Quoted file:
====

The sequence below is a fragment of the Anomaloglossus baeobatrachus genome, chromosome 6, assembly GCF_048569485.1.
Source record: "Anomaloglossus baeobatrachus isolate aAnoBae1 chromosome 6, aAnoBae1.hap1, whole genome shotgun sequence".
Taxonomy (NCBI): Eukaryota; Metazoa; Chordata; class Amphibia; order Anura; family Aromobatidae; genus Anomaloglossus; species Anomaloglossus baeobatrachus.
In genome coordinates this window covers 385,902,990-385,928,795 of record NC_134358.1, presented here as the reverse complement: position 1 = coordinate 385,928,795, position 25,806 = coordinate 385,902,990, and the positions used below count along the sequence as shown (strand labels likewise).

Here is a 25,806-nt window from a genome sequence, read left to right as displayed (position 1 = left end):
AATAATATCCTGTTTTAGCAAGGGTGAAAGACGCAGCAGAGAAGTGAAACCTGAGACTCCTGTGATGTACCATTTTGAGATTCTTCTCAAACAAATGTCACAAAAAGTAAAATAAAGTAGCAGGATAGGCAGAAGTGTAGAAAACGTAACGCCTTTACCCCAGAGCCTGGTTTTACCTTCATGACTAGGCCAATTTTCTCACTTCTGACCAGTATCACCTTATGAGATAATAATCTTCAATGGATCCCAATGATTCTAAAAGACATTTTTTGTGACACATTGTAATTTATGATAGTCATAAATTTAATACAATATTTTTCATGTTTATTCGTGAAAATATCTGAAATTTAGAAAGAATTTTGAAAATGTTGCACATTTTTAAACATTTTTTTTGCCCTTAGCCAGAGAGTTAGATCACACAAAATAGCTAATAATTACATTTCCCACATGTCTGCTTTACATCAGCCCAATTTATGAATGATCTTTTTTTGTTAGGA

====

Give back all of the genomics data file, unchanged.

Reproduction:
The sequence below is a fragment of the Anomaloglossus baeobatrachus genome, chromosome 6, assembly GCF_048569485.1.
Source record: "Anomaloglossus baeobatrachus isolate aAnoBae1 chromosome 6, aAnoBae1.hap1, whole genome shotgun sequence".
Taxonomy (NCBI): Eukaryota; Metazoa; Chordata; class Amphibia; order Anura; family Aromobatidae; genus Anomaloglossus; species Anomaloglossus baeobatrachus.
In genome coordinates this window covers 385,902,990-385,928,795 of record NC_134358.1, presented here as the reverse complement: position 1 = coordinate 385,928,795, position 25,806 = coordinate 385,902,990, and the positions used below count along the sequence as shown (strand labels likewise).

Here is a 25,806-nt window from a genome sequence, read left to right as displayed (position 1 = left end):
AATAATATCCTGTTTTAGCAAGGGTGAAAGACGCAGCAGAGAAGTGAAACCTGAGACTCCTGTGATGTACCATTTTGAGATTCTTCTCAAACAAATGTCACAAAAAGTAAAATAAAGTAGCAGGATAGGCAGAAGTGTAGAAAACGTAACGCCTTTACCCCAGAGCCTGGTTTTACCTTCATGACTAGGCCAATTTTCTCACTTCTGACCAGTATCACCTTATGAGATAATAATCTTCAATGGATCCCAATGATTCTAAAAGACATTTTTTGTGACACATTGTAATTTATGATAGTCATAAATTTAATACAATATTTTTCATGTTTATTCGTGAAAATATCTGAAATTTAGAAAGAATTTTGAAAATGTTGCACATTTTTAAACATTTTTTTTGCCCTTAGCCAGAGAGTTAGATCACACAAAATAGCTAATAATTACATTTCCCACATGTCTGCTTTACATCAGCCCAATTTATGAATGATCTTTTTTTGTTAGGA